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EXTRACT FROM THE FOLLOWING THIRD PARTY SOURCE: Written by: Nicolene Smalman for the Lowvelder

It took president Mr Jacob Zuma seven years to visit the Kruger National Park to experience the devastating effect of rhino poaching firsthand.

President Mr Jacob Zuma looks on as a darted white rhino cow is being examined.
President Mr Jacob Zuma looks on as a darted white rhino cow is being examined ©Nicolene Olckers

In 2008 83 rhinos were poached countrywide, 36 of these in Kruger. The scourge had already reached worrying levels by as early as 2010, when 333 rhinos were slaughtered by poachers, 146 of them in Kruger.

Although Zuma had been in Kruger before, this weekend was the first time that he was there for the sole purpose of familiarising himself with the extent of rhino poaching and the efforts being undertaken to curb the massacre.

On Sunday, he witnessed the darting of a rhino cow for the purpose of relocation, visited a rhino-poaching crime scene, partook in a wreath-lying ceremony for SANParks rangers, unveiled the Joint Operations Centre (JOC) and addressed communities bordering Kruger, urging them to put a stop to the pandemic.

Conservation experts are concerned that government is not doing enough to curb poaching. Zuma tried to put the critics at ease, saying that he personally came to Kruger, “to demonstrate the highest level of commitment by South Africa to address this challenge.”

It was a hype of activity in the park as Zuma, accompanied by environmental affairs minister Ms Edna Molewa, acting premier for Mpumalanga Mr Vusi Shongwe, acting premier of Limpopo Mr Jerry Ndou, CEO of SANParks Mr Fundisile Mketeni and other dignitaries travelled through the area to partake in the various activities.

The president was flown around by a South African National Air Force helicopter and was surrounded by several body guards and police officials on the ground. He had already been briefed the night before by SANParks’ anti-poaching team on the latest poaching statistics and efforts, which are being implemented to apprehend poachers.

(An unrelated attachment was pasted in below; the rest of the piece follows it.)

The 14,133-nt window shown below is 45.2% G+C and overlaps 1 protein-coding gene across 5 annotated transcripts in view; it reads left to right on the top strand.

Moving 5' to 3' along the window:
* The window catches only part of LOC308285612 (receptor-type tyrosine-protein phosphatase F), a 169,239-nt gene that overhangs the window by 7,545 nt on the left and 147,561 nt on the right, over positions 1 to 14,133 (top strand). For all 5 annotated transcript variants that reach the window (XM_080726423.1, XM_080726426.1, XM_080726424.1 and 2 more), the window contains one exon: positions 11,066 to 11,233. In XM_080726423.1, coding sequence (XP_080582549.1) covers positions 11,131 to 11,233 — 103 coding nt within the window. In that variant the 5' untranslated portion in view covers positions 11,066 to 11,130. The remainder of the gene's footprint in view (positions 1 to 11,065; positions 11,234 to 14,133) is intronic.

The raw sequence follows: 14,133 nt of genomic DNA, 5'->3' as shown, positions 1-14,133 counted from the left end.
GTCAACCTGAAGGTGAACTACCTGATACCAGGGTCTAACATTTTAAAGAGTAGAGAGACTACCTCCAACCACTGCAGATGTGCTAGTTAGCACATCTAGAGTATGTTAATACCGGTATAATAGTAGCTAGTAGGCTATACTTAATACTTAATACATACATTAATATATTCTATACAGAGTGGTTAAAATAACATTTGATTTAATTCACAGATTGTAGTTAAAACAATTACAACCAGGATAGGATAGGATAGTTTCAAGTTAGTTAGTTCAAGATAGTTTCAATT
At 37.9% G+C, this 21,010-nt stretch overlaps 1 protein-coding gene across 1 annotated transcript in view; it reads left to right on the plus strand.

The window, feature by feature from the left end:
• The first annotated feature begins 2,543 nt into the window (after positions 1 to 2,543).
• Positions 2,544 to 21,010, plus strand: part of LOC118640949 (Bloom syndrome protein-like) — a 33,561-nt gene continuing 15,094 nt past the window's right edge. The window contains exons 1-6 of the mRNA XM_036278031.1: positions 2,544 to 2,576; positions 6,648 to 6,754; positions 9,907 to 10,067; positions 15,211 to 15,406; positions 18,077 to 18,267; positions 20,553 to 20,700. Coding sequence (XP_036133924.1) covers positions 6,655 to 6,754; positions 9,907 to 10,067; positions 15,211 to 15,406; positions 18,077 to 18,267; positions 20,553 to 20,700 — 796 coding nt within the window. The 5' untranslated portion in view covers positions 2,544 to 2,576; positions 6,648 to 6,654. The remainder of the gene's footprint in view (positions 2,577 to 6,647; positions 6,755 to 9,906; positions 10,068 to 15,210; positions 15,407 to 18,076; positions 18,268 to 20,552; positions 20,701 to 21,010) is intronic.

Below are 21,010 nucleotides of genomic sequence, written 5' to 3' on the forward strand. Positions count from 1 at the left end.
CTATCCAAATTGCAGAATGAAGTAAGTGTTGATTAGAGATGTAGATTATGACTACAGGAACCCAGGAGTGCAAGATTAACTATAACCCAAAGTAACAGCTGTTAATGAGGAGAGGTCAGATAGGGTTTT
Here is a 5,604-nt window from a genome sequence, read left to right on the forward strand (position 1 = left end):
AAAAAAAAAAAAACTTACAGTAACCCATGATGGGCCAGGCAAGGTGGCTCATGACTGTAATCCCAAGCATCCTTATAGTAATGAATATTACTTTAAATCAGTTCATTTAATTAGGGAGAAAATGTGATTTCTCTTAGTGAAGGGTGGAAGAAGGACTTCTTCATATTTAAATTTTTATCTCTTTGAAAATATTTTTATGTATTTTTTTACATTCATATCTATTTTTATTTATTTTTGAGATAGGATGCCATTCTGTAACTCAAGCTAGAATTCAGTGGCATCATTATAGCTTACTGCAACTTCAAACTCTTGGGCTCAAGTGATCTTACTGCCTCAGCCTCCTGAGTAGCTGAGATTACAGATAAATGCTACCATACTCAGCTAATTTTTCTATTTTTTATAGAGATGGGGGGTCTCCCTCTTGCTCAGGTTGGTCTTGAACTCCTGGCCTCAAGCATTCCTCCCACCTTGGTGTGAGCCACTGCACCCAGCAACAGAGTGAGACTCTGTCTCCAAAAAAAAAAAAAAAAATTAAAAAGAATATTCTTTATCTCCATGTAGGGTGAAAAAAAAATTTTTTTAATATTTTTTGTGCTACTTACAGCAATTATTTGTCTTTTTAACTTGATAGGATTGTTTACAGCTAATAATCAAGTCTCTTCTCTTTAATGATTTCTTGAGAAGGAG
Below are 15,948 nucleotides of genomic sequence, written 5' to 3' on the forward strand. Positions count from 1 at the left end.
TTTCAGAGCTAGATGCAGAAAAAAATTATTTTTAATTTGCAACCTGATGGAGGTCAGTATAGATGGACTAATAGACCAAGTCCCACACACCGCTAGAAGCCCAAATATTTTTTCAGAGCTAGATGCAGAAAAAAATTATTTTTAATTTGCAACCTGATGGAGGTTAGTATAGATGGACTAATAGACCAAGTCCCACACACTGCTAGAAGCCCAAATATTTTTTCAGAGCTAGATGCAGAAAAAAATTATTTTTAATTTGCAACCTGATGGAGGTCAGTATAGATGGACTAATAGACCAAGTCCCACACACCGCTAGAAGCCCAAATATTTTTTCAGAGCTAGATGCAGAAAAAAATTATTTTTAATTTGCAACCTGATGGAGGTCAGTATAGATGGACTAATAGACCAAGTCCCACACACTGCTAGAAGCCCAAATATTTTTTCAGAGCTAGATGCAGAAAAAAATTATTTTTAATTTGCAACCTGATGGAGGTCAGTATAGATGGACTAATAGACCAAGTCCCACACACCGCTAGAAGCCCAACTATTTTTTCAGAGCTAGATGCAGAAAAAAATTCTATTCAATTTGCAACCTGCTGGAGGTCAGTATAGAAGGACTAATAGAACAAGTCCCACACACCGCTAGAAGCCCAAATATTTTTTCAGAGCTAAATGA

Activities on Sunday kicked off with the capture of a white rhino cow of about seven years old between Pretoriuskop and Phabeni. Zuma and Molewa assisted veterinary surgeons and other members of the game capturing team to take blood samples from the tranquilised animal.

The president listened attentively as SANParks’ head vet, Dr Markus Hofmeyr, explained the various procedures performed on the animal and shared some interesting facts on rhino. The cow has been named Edna in honour of the minister and is destined to become a foster parent to rhino calves orphaned by poaching.

The white rhino cow that was darted for the purpose of relocation.
The white rhino cow that was darted for the purpose of relocation ©Nicolene Olckers

Zuma’s helicopter then landed at Paul Kruger Gate, to the great amusement of visitors who had been queuing to enter the park. Here, the president was met by Gen Johan Jooste, who heads SANParks’ anti-poaching efforts.

Together they inspected a guard of honour formed by SANParks rangers and partook in a wreath-laying ceremony at the ranger memorial. Jooste explained that, although SANParks was lucky enough not to have lost a ranger to poaching, some of them had lost their lives in the line of duty.

President Jacob Zuma salutes at the ranger memorial.
President Jacob Zuma salutes at the ranger memorial ©Nicolene Olckers

After this the president was taken to a scene where a rhino had been poached about three days previously. The media didn’t accompany him on this leg of the trip.